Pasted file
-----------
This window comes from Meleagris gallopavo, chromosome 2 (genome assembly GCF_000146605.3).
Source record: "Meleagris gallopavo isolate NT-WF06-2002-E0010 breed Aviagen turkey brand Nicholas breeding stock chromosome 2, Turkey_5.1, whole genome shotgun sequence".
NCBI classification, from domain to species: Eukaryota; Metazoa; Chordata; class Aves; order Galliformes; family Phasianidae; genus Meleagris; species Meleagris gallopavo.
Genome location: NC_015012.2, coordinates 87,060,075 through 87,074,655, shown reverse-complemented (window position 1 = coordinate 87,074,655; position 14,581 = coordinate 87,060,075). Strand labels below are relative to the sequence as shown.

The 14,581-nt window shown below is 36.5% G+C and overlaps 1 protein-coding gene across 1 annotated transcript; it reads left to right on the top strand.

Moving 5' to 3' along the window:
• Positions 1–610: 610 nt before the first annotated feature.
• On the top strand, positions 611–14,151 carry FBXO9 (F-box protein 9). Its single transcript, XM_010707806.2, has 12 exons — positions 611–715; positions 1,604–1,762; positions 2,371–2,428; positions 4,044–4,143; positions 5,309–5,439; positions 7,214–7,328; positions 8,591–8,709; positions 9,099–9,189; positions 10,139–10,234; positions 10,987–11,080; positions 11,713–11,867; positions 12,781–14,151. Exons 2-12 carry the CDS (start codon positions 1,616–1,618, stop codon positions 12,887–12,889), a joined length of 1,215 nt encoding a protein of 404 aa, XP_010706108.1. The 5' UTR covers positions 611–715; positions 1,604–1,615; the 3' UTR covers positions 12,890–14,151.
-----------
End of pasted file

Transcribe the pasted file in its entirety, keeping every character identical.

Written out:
This window comes from Meleagris gallopavo, chromosome 2 (genome assembly GCF_000146605.3).
Source record: "Meleagris gallopavo isolate NT-WF06-2002-E0010 breed Aviagen turkey brand Nicholas breeding stock chromosome 2, Turkey_5.1, whole genome shotgun sequence".
NCBI classification, from domain to species: Eukaryota; Metazoa; Chordata; class Aves; order Galliformes; family Phasianidae; genus Meleagris; species Meleagris gallopavo.
Genome location: NC_015012.2, coordinates 87,060,075 through 87,074,655, shown reverse-complemented (window position 1 = coordinate 87,074,655; position 14,581 = coordinate 87,060,075). Strand labels below are relative to the sequence as shown.

The 14,581-nt window shown below is 36.5% G+C and overlaps 1 protein-coding gene across 1 annotated transcript; it reads left to right on the top strand.

Moving 5' to 3' along the window:
• Positions 1–610: 610 nt before the first annotated feature.
• On the top strand, positions 611–14,151 carry FBXO9 (F-box protein 9). Its single transcript, XM_010707806.2, has 12 exons — positions 611–715; positions 1,604–1,762; positions 2,371–2,428; positions 4,044–4,143; positions 5,309–5,439; positions 7,214–7,328; positions 8,591–8,709; positions 9,099–9,189; positions 10,139–10,234; positions 10,987–11,080; positions 11,713–11,867; positions 12,781–14,151. Exons 2-12 carry the CDS (start codon positions 1,616–1,618, stop codon positions 12,887–12,889), a joined length of 1,215 nt encoding a protein of 404 aa, XP_010706108.1. The 5' UTR covers positions 611–715; positions 1,604–1,615; the 3' UTR covers positions 12,890–14,151.